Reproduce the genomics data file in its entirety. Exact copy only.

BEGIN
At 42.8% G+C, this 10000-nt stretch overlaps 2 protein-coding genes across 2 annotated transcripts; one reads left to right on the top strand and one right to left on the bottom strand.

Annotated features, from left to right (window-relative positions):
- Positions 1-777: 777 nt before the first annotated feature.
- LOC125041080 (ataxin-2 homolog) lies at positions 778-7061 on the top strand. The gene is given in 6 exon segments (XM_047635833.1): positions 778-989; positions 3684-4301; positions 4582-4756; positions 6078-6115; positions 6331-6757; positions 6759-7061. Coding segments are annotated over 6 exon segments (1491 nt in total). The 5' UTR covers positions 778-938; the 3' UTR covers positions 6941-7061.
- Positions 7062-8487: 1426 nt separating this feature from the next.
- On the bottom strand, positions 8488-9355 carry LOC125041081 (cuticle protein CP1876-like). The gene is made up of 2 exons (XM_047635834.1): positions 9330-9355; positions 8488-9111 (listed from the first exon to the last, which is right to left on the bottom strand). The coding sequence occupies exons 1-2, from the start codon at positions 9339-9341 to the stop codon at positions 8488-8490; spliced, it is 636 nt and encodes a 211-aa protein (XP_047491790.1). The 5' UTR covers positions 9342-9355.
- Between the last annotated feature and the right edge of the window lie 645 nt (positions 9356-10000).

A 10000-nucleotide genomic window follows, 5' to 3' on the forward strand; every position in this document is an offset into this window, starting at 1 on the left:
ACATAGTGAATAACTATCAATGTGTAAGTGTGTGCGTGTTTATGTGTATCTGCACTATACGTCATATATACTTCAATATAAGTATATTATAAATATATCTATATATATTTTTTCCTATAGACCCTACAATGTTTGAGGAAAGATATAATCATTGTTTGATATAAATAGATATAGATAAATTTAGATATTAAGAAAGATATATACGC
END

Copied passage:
At 42.8% G+C, this 10000-nt stretch overlaps 2 protein-coding genes across 2 annotated transcripts; one reads left to right on the top strand and one right to left on the bottom strand.

Annotated features, from left to right (window-relative positions):
- Positions 1-777: 777 nt before the first annotated feature.
- LOC125041080 (ataxin-2 homolog) lies at positions 778-7061 on the top strand. The gene is given in 6 exon segments (XM_047635833.1): positions 778-989; positions 3684-4301; positions 4582-4756; positions 6078-6115; positions 6331-6757; positions 6759-7061. Coding segments are annotated over 6 exon segments (1491 nt in total). The 5' UTR covers positions 778-938; the 3' UTR covers positions 6941-7061.
- Positions 7062-8487: 1426 nt separating this feature from the next.
- On the bottom strand, positions 8488-9355 carry LOC125041081 (cuticle protein CP1876-like). The gene is made up of 2 exons (XM_047635834.1): positions 9330-9355; positions 8488-9111 (listed from the first exon to the last, which is right to left on the bottom strand). The coding sequence occupies exons 1-2, from the start codon at positions 9339-9341 to the stop codon at positions 8488-8490; spliced, it is 636 nt and encodes a 211-aa protein (XP_047491790.1). The 5' UTR covers positions 9342-9355.
- Between the last annotated feature and the right edge of the window lie 645 nt (positions 9356-10000).

A 10000-nucleotide genomic window follows, 5' to 3' on the forward strand; every position in this document is an offset into this window, starting at 1 on the left:
ACATAGTGAATAACTATCAATGTGTAAGTGTGTGCGTGTTTATGTGTATCTGCACTATACGTCATATATACTTCAATATAAGTATATTATAAATATATCTATATATATTTTTTCCTATAGACCCTACAATGTTTGAGGAAAGATATAATCATTGTTTGATATAAATAGATATAGATAAATTTAGATATTAAGAAAGATATATACGC